The Calculus Project does not exist without Dr. Koffi Fadimba, Bob Moses, and Dr. Freeman Hrabowski providing me with the blueprint for success. These men impacted me at three pivotal moments in my life and I am eternally grateful for their guidance, mentorship and support.
-Dr. Adrian Mims
Dr. Koffi Fadimba
Professor of Mathematics and the University of South Carolina Aiken
I’m a member of the first generation in my family to attend college. Although I earned my doctorate, my biggest accomplishment was receiving my undergraduate degree in mathematics from the University of South Carolina. I faced many challenges during my five years there. One of the challenges was working two jobs while pursuing my degree as a full-time student. When I changed my major from Electrical Engineering to mathematics during my junior year of college, I had to take the hardest 500 level math classes simultaneously to graduate. Graduating within 5 years would not have happened without Koffi tutoring me.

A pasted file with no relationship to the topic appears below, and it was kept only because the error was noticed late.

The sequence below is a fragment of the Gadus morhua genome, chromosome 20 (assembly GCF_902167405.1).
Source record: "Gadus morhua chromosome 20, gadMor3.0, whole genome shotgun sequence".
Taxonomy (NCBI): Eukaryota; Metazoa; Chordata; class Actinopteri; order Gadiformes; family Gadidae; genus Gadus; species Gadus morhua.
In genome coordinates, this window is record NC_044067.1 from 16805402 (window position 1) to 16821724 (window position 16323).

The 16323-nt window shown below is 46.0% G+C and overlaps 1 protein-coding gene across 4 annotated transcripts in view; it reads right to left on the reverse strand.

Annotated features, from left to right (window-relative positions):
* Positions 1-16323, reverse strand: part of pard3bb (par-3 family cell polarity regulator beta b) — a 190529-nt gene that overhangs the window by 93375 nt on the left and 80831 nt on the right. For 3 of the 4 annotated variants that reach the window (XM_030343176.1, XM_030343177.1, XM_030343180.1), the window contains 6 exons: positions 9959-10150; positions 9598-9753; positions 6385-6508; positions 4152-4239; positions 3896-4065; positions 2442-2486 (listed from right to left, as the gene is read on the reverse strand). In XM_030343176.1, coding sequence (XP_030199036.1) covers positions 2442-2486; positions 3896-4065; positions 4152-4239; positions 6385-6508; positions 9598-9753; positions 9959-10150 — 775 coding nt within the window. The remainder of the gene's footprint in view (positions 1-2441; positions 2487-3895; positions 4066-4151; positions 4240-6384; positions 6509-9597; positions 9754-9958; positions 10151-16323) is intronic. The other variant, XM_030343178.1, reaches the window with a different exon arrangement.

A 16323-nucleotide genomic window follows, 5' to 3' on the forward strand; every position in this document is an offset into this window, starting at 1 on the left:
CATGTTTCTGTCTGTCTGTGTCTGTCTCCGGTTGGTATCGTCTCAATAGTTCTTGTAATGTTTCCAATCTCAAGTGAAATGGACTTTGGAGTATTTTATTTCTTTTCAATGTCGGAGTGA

President and Founder, The Algebra Project, Inc.
If you have not read Radical Equations: Math Literacy and Civil Rights, by Bob Moses and Charles E. Cobb, Jr., you cannot fully understand his brilliance. Mathematical literacy is a civil right and it is as important for economic prosperity and upward mobility in America as the oxygen that allows us to breath. Bob Moses’ body of work, The Algebra Project, provided me with the foundation to develop The Calculus Project.
Dr. Freeman Hrabowski
President of the University of Maryland Baltimore County (UMBC)
If you do not know the name Dr. Freeman Hrabowski, you do not know one of the most important voices in this country on STEM. Freeman began mentoring me in 2012 after we met at the New England Regional College Board Conference where I introduced him as the keynote speaker. He kindly took time out of his busy schedule after the conference to hang out with my students in the first cohort of The Calculus Project.
Freeman is a genius who left an indelible mark on all of us. His creation of the Meyerhoff Scholars Program at UMBC inspired me to create The Calculus Project and Leadership Academy at Boston University in 2015.